I now work as a social entrepreneur and gender equality activist. I founded my own organization Sayfty to educate and empower young women and girls against all forms of violence.
Importance of women’s inclusion in STEM
I believe STEM subjects should be made mandatory in schools up to a certain level. Girls should be encouraged to take up these subjects and this stereotyping that STEM is primarily for boys, should be put to an end too. In this day and age when computers and science is such an integral part of our daily lives, it is imperative that everyone has a basic understanding of how things work and operate. Let’s get rid of this myth that STEM is not suitable for girls. Let’s encourage all genders to actively be a part of STEM courses and create an environment of growth and learning for all.
It is important to break the barrier of entry for girls in STEM. Make it popular and mainstream it for them. Let’s do away with the brouhaha surrounding STEM subjects. Focus on positive examples of girls in STEM, talk about it more and let’s as parents and educators encourage young girls in STEM.
Ending Gender Stereotyping.
Companies, school, universities should encourage more girls to take up STEM fields by creating skills labs and workshops, which makes learning more fun.
Create more roles suited for women and girls in STEM. Try to have gender diversity in your company when hiring.
Media can share positive examples of women and girls in STEM and what they have accomplished.
Men and boys should help break the gender stereotyping by raising awareness & contributing to the conversation of bringing in girls in STEM.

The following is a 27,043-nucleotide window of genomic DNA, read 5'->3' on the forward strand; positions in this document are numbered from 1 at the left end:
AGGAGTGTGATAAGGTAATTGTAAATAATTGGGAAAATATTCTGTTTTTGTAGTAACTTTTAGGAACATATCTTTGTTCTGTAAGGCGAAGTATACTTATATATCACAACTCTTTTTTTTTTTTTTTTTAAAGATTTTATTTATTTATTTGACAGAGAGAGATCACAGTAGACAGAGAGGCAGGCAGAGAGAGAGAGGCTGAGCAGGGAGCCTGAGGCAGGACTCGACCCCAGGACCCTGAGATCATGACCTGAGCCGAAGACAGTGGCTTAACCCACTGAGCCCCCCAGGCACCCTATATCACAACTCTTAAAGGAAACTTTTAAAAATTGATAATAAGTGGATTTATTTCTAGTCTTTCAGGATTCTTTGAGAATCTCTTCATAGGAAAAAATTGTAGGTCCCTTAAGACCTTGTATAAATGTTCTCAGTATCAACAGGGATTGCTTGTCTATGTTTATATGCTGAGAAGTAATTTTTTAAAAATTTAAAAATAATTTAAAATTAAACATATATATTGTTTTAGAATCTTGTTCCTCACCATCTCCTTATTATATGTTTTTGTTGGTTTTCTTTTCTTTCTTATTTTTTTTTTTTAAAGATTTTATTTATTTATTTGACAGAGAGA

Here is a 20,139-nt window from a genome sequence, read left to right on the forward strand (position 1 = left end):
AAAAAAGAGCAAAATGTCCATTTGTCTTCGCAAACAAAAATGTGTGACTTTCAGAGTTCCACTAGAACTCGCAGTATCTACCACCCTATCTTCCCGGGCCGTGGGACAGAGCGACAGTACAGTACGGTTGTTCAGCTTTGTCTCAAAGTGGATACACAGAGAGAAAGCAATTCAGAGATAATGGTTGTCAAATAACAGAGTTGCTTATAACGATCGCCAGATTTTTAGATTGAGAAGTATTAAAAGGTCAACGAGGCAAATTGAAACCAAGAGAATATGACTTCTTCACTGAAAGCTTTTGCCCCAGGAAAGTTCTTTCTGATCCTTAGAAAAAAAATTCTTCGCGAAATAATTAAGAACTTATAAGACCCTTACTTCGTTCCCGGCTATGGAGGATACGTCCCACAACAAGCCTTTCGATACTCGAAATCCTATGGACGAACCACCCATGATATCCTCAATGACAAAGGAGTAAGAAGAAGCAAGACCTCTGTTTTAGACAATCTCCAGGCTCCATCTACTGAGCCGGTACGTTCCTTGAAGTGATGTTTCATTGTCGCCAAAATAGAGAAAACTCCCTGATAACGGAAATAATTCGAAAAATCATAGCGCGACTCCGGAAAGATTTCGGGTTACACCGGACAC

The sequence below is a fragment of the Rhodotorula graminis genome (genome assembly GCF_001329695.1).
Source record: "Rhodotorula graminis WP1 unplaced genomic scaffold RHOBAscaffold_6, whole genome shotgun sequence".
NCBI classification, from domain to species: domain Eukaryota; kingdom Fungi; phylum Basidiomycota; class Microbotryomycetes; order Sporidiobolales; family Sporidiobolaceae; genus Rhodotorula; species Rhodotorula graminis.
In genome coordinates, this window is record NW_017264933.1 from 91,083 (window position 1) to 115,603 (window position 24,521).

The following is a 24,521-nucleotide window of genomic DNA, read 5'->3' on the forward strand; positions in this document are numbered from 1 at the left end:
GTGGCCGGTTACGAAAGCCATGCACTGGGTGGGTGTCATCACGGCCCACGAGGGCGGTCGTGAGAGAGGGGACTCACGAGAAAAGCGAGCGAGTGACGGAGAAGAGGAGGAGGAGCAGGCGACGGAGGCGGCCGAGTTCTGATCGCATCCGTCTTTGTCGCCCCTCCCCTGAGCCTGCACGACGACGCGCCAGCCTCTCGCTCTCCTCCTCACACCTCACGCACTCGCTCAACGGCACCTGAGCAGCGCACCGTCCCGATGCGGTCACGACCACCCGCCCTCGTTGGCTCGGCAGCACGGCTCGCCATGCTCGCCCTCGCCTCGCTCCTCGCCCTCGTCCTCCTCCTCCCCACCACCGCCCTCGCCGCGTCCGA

Women in STEM should create leadership/mentoring programs to encourage younger girls to take up STEM and lead by example.
Dr. Shruti Kapoor
What made you get into STEM ?
I always wanted to learn more about technology and computers. I was always curious about these subjects and wanting to learn more on how to use technology to connect to the world. That’s how I got into Computer Engineering and learned both hardware and software aspects of computer and coding. That’s when I developed interest in database and began learning software languages.
Where did you first hear about STEM?
I remember when I was in 7th Grade, there was a new computer lab setup in my school in India. My first introduction to computer was without a mouse and paint in Windows. Gradually, the ‘Mouse’ was introduced and I was amazed at how by moving the mouse, the cursor was moving as well. This made me curious to learn more.
What is your current job ?
My current job is at an International Bank, in fact one of the top five in the US. I work as a Business/Quality Analyst for Corporate Wholesale Banking Products. My role involves working on a combination of technology and banking together.
I am also an international advisor and a member of advisory committee board member of two NGO’s – India and Africa.
I am also the founder of Superwoman Next Door, where I encourage every next door girl to pursue their dreams and break all stereotypes. I feature unsung sheroes to regular next-door girl, possessing incredible superpowers ranging from being a super mommy to a Super Sportswoman. Therefore, encouraging every girl to be her own Superwoman.
Additionally, I am currently drafting New York City for CEDAW bill, which is Women’s Rights of Bill for NYC and have the privilege of being on their public relations committee.
I am a member of the Interagency Youth Network Working Group at UN Women as well. All these because of one bridge – Technology.
Your views on STEM?
There are still less than 17 percent of girls who graduate with STEM degree. Somehow, girls are discouraged to take STEM subjects because of the stereotype that girls can only study Arts. When I decided to choose STEM subjects, I was discouraged as well because it was assumed that girls couldn’t graduate in such ‘difficult’ subjects. But, my mom stood by my side and encouraged me not to give up and break these stereotypes. That encouragement led me to excel and graduate with flying colors. I also bagged a job at a Fortune 500 company and working since last nine years with multiple multinational companies.
What needs to be done to empower women via STEM?